Easter is known as the holiday in which Jesus was crucified on the cross and, after 3 days, was resurrected. These Great Three Days are known as the Triduum and are meant to be observed as a whole.
In St. James Church, located in downtown Texarkana, Texas, the Episcopal church is in observance of the Holy Week, carrying out religious traditions and rites of Christians, such as the conclusion of Lent, which traditionally is observed by acts of penance and fasting.
“If anyone wants to know what the Christian faith is all about, come during Holy Week. We don’t just get to hear about saving events, we reenact them. It is therefore possible to “enter into” these events in an immediate, experiential way,” Father Douglas Anderson said.
Father Doug and Father David explain that congregations at the Holy Week and Easter services are among the most enthusiastic of the year. They emphasize that those who attend services during Holy Week truly want to be there, not out of obligation, but out of duty and devotion to Jesus. It is a sight that they derive great joy and contentment from each year.
The Great Three Days, also known as Paschal Triduum, allow for Christians to participate in the commemorations of Easter, from Maundy Thursday to Good Friday and Easter Saturday night Vigil. These days memorialize the transition from crucifixion to resurrection.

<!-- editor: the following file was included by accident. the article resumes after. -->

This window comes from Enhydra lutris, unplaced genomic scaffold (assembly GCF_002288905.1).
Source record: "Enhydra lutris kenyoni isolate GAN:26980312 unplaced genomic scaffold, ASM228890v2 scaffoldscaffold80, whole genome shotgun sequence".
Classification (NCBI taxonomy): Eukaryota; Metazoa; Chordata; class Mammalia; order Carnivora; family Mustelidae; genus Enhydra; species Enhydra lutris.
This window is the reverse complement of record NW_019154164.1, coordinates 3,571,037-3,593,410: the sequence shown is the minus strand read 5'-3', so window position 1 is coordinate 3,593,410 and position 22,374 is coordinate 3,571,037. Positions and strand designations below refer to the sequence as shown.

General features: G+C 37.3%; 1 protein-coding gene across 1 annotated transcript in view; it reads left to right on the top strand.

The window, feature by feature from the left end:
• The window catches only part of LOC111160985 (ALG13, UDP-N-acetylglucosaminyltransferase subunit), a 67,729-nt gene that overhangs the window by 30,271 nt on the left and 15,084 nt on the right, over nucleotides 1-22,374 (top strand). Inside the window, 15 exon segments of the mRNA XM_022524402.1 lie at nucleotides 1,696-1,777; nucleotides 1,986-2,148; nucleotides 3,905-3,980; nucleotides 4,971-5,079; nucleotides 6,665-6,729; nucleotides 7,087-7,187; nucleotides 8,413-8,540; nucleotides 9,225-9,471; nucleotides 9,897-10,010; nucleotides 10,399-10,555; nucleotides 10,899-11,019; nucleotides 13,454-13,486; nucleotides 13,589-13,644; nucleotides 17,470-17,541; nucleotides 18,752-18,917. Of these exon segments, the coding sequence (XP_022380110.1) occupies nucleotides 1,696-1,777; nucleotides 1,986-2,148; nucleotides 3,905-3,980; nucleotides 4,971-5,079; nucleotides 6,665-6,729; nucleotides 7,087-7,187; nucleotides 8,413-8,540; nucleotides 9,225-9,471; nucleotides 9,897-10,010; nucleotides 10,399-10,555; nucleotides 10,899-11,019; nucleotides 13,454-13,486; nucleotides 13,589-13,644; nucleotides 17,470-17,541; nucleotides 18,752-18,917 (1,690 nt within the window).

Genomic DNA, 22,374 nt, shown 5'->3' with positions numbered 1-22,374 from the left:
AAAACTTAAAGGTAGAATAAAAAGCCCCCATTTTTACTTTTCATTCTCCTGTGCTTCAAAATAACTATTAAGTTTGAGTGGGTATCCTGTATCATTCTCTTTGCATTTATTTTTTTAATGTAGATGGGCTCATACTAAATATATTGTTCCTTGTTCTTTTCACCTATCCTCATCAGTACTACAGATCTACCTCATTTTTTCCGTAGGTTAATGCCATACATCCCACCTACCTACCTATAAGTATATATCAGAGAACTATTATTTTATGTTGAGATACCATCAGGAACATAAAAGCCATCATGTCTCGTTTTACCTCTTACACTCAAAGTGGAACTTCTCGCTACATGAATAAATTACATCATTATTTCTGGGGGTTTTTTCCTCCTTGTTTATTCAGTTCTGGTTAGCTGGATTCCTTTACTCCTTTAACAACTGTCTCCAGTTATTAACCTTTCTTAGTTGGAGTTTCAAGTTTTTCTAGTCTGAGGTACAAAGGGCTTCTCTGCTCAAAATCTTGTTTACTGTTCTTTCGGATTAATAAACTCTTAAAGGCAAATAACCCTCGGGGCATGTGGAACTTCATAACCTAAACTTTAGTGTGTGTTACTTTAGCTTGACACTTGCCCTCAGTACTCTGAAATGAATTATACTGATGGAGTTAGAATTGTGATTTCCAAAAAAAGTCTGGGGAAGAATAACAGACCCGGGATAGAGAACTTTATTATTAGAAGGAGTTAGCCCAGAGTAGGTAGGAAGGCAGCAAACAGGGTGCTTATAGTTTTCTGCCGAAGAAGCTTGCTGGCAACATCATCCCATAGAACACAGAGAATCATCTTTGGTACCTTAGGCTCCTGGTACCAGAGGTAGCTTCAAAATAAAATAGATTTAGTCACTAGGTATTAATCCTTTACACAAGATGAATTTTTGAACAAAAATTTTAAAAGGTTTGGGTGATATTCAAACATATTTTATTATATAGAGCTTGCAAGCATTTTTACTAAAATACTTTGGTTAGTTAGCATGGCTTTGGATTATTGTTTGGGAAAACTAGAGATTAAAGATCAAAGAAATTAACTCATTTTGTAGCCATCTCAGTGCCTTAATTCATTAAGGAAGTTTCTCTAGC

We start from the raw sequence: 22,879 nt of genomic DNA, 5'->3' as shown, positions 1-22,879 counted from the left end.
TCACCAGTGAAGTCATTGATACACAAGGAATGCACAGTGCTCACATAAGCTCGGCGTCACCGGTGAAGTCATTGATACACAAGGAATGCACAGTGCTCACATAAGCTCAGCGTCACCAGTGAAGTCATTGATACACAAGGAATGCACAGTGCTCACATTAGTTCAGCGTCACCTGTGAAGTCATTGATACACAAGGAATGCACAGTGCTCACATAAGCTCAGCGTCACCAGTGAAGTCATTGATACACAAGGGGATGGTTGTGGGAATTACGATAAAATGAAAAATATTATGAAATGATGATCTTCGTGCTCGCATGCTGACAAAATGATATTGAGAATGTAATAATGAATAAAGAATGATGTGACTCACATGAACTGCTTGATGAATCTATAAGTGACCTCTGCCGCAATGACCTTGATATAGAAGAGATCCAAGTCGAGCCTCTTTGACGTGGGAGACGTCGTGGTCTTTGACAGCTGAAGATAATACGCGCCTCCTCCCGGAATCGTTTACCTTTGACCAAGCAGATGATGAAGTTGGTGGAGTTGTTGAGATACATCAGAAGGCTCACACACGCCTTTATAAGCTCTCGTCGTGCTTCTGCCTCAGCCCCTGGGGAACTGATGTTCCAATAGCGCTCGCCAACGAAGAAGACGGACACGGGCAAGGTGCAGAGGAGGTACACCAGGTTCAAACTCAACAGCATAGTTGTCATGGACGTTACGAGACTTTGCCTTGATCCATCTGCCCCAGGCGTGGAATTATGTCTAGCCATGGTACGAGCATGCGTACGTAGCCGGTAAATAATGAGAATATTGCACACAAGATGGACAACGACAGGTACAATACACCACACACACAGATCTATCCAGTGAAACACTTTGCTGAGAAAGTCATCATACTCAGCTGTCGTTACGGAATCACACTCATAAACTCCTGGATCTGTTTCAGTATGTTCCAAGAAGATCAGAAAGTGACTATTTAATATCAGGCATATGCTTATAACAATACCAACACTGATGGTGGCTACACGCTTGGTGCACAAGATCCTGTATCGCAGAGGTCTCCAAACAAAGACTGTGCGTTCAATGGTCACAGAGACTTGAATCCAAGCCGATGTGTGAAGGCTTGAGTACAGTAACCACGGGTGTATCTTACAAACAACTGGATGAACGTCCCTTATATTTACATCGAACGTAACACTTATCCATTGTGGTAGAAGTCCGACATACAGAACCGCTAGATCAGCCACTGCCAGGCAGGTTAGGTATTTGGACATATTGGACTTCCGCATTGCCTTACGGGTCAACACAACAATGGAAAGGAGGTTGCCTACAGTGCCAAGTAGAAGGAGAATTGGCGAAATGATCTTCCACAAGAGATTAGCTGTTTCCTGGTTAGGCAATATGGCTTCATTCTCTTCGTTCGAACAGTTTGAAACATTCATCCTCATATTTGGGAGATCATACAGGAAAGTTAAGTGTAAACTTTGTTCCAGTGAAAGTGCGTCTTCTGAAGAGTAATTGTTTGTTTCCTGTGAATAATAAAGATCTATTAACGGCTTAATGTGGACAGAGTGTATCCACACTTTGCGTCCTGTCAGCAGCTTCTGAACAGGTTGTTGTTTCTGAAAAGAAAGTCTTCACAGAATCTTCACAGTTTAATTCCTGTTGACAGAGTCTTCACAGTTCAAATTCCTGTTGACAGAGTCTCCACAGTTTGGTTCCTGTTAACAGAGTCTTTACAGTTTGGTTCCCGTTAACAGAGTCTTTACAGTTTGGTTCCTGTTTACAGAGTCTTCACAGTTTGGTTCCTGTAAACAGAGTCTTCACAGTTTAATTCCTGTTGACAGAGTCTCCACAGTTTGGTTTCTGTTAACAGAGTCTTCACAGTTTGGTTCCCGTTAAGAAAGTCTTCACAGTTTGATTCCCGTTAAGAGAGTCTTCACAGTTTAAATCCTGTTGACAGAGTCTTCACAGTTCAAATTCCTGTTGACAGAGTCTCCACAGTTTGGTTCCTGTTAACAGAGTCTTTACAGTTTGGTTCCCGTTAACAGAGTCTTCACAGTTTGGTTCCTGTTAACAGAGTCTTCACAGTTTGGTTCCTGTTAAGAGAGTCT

Traditionally, Gospels of the Last Supper are shared, along with his washing of the disciples’ feet, on Maundy Thursday. Good Friday commemorates the passion and crucifixion of the Lord according to St. John. The service concludes with Holy Communion in the form of the Bread and service ending in a stark silence.
Although, this Lenten season is a great time of jubilation, it is important to remember the tribulations Jesus carried for the sins of mankind. During service on Good Friday, a message was shared describing the irony of the modern day cross. What was once observed as a sign of death, grim and viewed with disdain, is now a symbol of love, forgiveness, and new life.
“This Friday, which we call Good, is a time for us to rediscover the sense of scandal and outrage that the primary symbol of our religion is a cross, emphasized Father Doug in his Good Friday sermon from the pulpit. “The cross is not a decoration, it is not pretty. The cross is a challenge—a sign of a radical way of living that demands making tough choices.”
The liturgy, a formulary according to which public religious worship, of the year is the Great Vigil of Easter on the Night of Holy Saturday. The Vigil begins in the silence and darkness, in symbolism of the tomb. Praises to the Christ candle are sung and resonate through the pews, where words among the most ancient in the life of the church are spoken in chorus.
The breaking of fasting and Lent is commonly celebrated by a large feast and Easter egg hunt Sunday morning. This form of coming together is among the most beloved rites shared by the congregation. Easter continues to be a way for Christians to come together in observance of Jesus’s sacrifices, while also connecting one another through this shared experience.